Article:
Beyond COVID-19: Crisis response or road to recovery?
Crisis response or road to recovery?
Fieldwork for Norton Rose Fulbright’s 2020 Litigation Trends Survey was conducted in December 2020, providing up-to-date insights on key US disputes trends across a tumultuous year and a look ahead into 2021. Highlights include:
Driven largely by commercial and labor disputes, 31 percent of corporations reported an increase in disputes as a direct result of COVID-19, while 12 percent reported experiencing a decrease. In 2021 this will lead to more pressure than ever for in-house teams. Nearly 70 percent of respondents reported increasing workloads for their teams, while 18 percent said they have a mandate to increase in-house team sizes. With many courts remaining shuttered, the one-third of corporations who saw their disputes backlog grow will face even greater strain as they seek to clear an excess of active cases.
Greater workloads are compounded by budget pressures for many respondents, with approximately half reporting increased pressure to reduce legal spend despite high demand for both in-house and external counsel. Simultaneously, more work may be heading in-house, with many reporting a decrease in proportion of budget allocated to external counsel.
Research indicates that this rise in workloads is likely to continue, with 7 percent of respondents foreseeing a decrease in disputes next year as a result of COVID-19, compared to 45 percent expecting an increase.
Respondents seeking to generate advantage from pursuing early settlements represent a minority: 22 percent of defendants and 14 percent of plaintiffs reported an increase in the use of early settlements. The number accessing litigation funding was also low, with around one in ten existing users increasing their use of litigation funding above normal levels. Despite being in the minority, those reporting the greatest change in litigation volume as a result of COVID-19 are more likely to have drawn on early settlement and litigation funding for dispute resolution.
Pandemic impacts aside, disputes are generally predicted to rise year-on-year in 2021, with increased contract/commercial disputes and labor issues cited most often as the top three areas of concern. In addition, areas such as insurance and regulatory are set to grow as a proportion of disputes in 2021.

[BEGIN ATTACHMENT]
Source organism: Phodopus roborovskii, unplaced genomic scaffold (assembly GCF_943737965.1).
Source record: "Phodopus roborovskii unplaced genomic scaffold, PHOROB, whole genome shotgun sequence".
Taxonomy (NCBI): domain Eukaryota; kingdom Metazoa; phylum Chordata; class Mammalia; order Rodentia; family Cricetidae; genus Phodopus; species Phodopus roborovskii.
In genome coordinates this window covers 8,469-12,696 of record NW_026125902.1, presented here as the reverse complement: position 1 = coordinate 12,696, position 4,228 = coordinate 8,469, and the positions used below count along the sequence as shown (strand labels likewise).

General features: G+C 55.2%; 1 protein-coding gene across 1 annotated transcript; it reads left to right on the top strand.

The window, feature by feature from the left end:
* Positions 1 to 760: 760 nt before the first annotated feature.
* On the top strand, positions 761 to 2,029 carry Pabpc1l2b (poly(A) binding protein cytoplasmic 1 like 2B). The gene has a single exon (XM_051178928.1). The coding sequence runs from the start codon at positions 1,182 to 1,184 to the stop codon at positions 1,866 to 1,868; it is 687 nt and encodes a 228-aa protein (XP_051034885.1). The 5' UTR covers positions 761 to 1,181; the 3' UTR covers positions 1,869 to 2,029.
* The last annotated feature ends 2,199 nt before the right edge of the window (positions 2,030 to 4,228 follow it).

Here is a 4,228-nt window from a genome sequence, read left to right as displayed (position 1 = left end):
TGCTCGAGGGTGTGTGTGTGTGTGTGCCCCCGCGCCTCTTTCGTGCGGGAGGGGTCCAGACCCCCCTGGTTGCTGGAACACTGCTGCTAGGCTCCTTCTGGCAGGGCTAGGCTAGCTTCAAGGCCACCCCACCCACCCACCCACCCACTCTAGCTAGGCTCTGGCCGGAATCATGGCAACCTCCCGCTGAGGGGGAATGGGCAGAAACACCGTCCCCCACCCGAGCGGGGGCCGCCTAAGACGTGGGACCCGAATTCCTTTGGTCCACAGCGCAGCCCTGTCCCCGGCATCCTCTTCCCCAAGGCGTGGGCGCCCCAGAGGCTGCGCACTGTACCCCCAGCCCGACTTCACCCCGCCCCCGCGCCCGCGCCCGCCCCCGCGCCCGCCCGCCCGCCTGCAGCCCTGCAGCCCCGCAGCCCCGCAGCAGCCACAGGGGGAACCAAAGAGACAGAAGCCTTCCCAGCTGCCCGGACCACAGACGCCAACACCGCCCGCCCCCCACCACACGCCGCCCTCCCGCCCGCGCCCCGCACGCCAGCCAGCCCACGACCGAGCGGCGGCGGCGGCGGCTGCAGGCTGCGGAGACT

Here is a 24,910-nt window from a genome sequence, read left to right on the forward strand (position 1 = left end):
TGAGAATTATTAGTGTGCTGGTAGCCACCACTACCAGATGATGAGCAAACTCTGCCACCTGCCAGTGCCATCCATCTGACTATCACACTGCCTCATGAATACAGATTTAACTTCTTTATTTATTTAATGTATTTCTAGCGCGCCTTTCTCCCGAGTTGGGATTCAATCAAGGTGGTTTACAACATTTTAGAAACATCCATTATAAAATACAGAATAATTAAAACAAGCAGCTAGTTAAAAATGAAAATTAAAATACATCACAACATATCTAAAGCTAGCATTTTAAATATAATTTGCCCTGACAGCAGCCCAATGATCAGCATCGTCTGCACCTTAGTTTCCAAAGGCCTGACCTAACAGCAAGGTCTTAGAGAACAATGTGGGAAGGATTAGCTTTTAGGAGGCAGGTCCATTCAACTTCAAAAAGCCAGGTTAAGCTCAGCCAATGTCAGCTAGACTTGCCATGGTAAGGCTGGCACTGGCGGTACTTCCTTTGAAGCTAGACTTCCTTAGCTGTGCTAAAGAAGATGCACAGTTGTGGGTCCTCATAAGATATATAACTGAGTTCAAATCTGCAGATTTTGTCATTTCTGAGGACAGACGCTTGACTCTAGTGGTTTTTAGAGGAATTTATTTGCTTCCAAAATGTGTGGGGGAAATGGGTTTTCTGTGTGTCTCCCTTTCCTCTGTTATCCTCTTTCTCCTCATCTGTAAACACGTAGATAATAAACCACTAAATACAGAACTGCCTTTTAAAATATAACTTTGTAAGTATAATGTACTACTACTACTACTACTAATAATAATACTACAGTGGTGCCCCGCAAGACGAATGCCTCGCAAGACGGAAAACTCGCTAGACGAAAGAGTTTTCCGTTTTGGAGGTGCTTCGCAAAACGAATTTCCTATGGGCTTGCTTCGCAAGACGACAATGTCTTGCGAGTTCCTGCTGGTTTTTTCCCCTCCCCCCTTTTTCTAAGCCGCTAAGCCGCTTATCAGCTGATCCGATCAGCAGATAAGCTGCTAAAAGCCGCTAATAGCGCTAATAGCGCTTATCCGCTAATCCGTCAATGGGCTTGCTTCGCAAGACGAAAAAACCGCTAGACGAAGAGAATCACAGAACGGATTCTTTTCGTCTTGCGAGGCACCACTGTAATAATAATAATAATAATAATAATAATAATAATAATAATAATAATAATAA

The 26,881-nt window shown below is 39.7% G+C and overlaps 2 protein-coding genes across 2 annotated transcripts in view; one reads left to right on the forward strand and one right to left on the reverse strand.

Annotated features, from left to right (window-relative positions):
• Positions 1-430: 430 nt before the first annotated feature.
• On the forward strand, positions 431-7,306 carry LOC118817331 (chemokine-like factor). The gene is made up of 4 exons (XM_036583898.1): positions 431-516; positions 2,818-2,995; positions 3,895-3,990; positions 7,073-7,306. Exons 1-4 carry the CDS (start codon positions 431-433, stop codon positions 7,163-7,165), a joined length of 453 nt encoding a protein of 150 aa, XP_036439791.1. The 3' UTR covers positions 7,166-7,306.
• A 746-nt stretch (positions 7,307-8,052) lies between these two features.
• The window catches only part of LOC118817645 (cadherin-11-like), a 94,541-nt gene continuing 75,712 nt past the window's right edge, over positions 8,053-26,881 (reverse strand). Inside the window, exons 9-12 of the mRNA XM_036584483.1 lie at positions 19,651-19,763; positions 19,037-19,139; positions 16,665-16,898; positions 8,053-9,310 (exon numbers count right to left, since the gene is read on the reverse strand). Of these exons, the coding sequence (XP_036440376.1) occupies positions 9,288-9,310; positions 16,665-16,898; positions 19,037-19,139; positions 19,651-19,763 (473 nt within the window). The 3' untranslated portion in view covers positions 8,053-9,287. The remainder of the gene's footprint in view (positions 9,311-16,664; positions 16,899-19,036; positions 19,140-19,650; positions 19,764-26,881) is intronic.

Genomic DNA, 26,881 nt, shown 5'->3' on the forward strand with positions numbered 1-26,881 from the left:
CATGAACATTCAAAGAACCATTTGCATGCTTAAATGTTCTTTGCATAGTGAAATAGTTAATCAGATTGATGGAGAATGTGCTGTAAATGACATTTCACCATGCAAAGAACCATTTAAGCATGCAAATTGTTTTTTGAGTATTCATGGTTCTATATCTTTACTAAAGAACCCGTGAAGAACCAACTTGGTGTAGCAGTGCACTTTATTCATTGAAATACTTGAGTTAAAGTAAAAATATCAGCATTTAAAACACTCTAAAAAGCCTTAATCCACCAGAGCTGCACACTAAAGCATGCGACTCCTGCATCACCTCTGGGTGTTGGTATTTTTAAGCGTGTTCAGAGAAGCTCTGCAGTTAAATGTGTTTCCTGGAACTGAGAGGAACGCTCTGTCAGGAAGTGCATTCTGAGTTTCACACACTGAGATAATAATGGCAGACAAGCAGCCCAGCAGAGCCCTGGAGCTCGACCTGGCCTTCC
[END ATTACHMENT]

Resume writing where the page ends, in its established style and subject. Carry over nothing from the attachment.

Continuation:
Around a quarter of those who identified contract/commercial disputes as the most common also identified them as the most concerning. From a risk perspective, cyber security and data protection disputes are by far the most concerning relative to volume, with antitrust and regulatory investigations also showing up as areas of real concern.
Cyber security/data protection disputes have emerged as a key trend over the last several years and 2020 was no exception, with 44 percent of respondents feeling more exposed than they did twelve months prior. Respondents report past attacks that have disrupted operations, with others sensing that their company size or industry make them targets. The sheer scale of the potential impact and the penalties in force in certain jurisdictions have ensured this remains among the most concerning types of disputes.
With the pandemic dominating conversation, it is important to recognize other trends which have continued to grow in prevalence. A third of organizations now feel more exposed to disputes concerning discrimination and social justice, and a fifth are more exposed to ESG/Environmental disputes. Awareness of some of the potential drivers of discrimination disputes does, however, appear to be quite high and around half of respondents are either taking action now or have recognized that more needs to be done around diverse recruitment policies and educating the wider business on the legal implications of discrimination. These measures are also emerging in the selection of outside counsel. Fielding a diverse and inclusive team is considered a favorable selection criterion by most when instructing outside counsel, with one in ten deeming it to be an essential prerequisite to qualify for selection.
Three quarters of our respondents had engaged in some kind of dispute activity in a remote setting during 2020 and most expect elements of virtual activity to continue post-pandemic. It is fair to say that opinions are polarized on this topic. Vocal minorities on one side predict a drastic shift to remote disputes, driven by reduced travel costs and other efficiencies, as comfort/confidence grows in new ways of working. On the other side, some advocate a complete return to the old normal, where parties can look each other in the eye, operate at their most persuasive, and remove existing concerns about monitoring jurors or deponents. Most sit somewhere in the middle and seek a blended approach that recognizes clear time/cost savings in areas such as depositions, while acknowledging the benefits of face-to-face interaction.
In 2020, the volume and types of disputes, along with approaches to resolution and virtual activities all shifted. The outside environment has overridden business-as-usual and the future remains uncertain, with heightened activity expected to continue into 2021. Organizations will need to find ways to make their constrained budgets go further and would be wise to embed as much preventative activity as possible.
In the latest edition of our International Arbitration Report we explore a wide variety of hot topics in international arbitration from around the world against the backdrop of our new, brighter branding.
In the European Union (EU), 18 Member States currently have screening mechanisms to review transactions involving foreign direct investments compared to only 11 in 2019, reflecting the increased focus on transactions that raise national security and other public interest concerns.
© Norton Rose Fulbright LLP 2021